If you're one of the millions of people across the globe who favors Android's OS, you'll want to take a closer look at the Samsung Galaxy Tab S6. Weighing in at just 420 grams, this is one of the lightest, most portable tablets on the market. But don't be fooled by its appearance, this lightweight device features enough power to handle precision photo editing on the go.
The S6 is equipped with desktop-like software, up to 8GB of internal memory and 256GB of internal storage (expandable via MicroSD cards), so plenty of space for uploading images. Under the hood the S6 is powered by a Snapdragon 855 processor, meaning it can handle photo editing software (including Lightroom and Photoshop Express) with ease.
The S6's 10.5-inch HDR-ready Super AMOLED display makes viewing imagery a pleasure, and unlike with Microsoft or Apple devices, the S Pen is included in the purchase price. The S4 also features a larger batter capacity (7,050mAh), meaning it can last up to 15 hours on one charge, and be back to full force in as little as 200 minutes with fast charging.
This is an older version of the Galaxy Tab range - but just because it has been surpassed with the introduction of the Galaxy Tab S6 (see above), it doesn't mean it is that much less capable of being your digital assistant and photo editing friend when out an about on location. A great budget buy, now that prices have fallen.
If you're an Apple fan but can't (or don't want to) shell out for the iPad Pro, Apple's all-new iPad Air is a more affordable but still highly capable option. A lot of attention has gone into this new model, powered by Apple's A12 chip, it's less powerful than it's older sibling, but still packs enough of a punch to be able to run photo editing software comfortably.
In fact, the processing power and RAM is really quite impressive when you consider it's working in a device that weighs less than half a kilo and is just 6mm thick. There is, as you would expect, less RAM in the Air, but still a respectable 3GB to play. The 2019 iPad Air also includes support for the Apple Pencil (first generation only), which will be music to many a photographers ears.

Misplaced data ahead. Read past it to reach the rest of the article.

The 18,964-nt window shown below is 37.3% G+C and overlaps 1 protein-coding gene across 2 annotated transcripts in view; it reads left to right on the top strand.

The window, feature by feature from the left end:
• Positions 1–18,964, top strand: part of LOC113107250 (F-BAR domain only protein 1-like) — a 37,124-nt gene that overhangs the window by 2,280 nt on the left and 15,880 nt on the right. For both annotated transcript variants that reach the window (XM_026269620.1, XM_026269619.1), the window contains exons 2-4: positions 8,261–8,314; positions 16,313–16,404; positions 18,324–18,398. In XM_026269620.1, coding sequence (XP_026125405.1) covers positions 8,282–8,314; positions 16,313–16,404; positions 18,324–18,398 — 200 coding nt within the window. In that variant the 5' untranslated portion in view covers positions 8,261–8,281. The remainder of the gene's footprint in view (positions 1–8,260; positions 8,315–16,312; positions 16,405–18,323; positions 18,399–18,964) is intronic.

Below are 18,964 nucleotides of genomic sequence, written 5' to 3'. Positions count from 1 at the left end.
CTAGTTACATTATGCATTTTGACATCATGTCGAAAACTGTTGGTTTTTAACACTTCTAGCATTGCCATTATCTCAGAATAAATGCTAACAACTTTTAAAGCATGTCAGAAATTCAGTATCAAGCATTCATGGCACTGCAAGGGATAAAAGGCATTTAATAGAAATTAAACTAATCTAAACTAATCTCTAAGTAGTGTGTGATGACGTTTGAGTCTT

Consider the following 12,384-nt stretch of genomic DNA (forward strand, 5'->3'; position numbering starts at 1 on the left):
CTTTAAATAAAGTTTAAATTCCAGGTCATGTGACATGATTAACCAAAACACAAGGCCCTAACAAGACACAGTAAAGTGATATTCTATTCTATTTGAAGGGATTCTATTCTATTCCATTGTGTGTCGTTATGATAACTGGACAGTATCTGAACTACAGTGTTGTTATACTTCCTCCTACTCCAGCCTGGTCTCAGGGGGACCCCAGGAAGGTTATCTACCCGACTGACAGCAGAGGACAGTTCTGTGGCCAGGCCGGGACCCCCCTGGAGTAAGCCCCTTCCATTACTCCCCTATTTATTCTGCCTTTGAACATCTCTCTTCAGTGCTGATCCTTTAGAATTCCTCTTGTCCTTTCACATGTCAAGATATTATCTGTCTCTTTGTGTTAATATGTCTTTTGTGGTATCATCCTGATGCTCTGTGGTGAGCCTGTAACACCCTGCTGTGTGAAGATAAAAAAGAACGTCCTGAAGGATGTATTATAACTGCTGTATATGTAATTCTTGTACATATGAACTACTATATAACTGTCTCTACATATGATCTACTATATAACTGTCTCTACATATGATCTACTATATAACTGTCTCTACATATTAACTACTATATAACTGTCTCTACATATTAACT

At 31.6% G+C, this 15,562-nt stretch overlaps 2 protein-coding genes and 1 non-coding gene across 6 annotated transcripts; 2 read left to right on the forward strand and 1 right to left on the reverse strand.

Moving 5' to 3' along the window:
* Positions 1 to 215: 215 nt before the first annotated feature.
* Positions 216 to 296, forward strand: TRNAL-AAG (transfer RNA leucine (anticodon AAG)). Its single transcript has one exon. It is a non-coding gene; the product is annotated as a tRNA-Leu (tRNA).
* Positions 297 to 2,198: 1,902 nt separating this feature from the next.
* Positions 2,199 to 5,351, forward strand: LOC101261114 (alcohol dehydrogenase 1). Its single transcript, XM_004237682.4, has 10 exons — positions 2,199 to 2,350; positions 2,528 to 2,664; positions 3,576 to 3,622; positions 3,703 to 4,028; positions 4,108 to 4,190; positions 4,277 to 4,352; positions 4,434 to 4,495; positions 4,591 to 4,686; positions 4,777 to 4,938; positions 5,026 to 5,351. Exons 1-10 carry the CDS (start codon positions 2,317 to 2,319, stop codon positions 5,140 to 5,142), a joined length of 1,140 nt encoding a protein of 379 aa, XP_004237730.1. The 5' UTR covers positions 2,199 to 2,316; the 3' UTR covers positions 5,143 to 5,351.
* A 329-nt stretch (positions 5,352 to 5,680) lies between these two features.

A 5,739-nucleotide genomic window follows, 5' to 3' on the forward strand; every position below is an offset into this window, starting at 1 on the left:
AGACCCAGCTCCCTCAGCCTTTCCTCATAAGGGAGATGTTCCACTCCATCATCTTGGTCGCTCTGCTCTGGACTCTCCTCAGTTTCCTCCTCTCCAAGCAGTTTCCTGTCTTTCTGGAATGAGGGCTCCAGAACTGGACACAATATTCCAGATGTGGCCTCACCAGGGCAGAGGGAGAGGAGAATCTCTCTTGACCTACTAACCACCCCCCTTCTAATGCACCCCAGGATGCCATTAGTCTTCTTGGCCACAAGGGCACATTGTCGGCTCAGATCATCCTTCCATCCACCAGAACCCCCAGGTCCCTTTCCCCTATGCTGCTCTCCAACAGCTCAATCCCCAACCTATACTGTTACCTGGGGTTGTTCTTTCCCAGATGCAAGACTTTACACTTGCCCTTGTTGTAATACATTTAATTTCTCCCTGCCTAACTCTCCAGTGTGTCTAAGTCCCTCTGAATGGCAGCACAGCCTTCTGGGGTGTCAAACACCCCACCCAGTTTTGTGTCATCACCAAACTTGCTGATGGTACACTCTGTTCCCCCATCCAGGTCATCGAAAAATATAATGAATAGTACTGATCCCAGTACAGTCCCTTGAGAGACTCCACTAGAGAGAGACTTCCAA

The cheapest tablet on our list by a mile, the Amazon Fire HD 10 is a fantastic option if you want a portable device for light photo editing work. Its 10.1-inch full HD screen is more than adequate for showcasing work and its highly portable, weighing in at just 500g.
The Fire HD 10 is available as a 32GB or 64GB version, both of which have a microSD card slot to expand memory up to 256GB should you need it, and the battery life is said to last up to 10 hours after one full charge.
Very much part of the Amazon eco-system, the Fire HD 10 helpfully has Amazon’s Alexa voice-assistant onboard, however it does mean using the FireHD for anything outside of that system – Google apps, for example – isn't possible. That said, the ever-growing Amazon app store presents a number of lightweight photo editing apps so you won't be short on software. A basic but capable option for anyone wanting a device for light editing work on the go.
If you prefer to work with the Windows OS and on a budget, Microsoft's Surface Go is the less powerful but still very capable alternative to the Surface Pro 6 we mentioned earlier. With less power comes slightly less functionality and reduced performance, however the Surface Go has enough weight behind it to handle light photo editing work comfortably.
Unlike its bigger sibling, the Surface Go runs the locked down 10 S version of Windows, but also offers the option to switch to the full version for free. And by doing so, the Go offers the functionality of a standard PC, including running photo editing software, anywhere and everywhere.
Ok so we know that makes three iPads in this list, but each of these devices offer something slightly different and therefore all are worth consideration when choosing the best tablet for photo editing.
The latest iPad Mini is a top option if you spend a lot of time traveling. The lightest device on this list, the Mini weighs just under 300g, meaning it will fit in almost any camera bag and you'd barely notice its there.
The cheapest iPad option on the list, it also has the smallest screen size of all the tablets we've mentioned – but what a small but beautiful display it is. There's enough power in the Mini to run the mobile version of Lightroom comfortably and, like the iPad Air, new added support for the Apple Pencil makes the Mini a tablet well worth considering.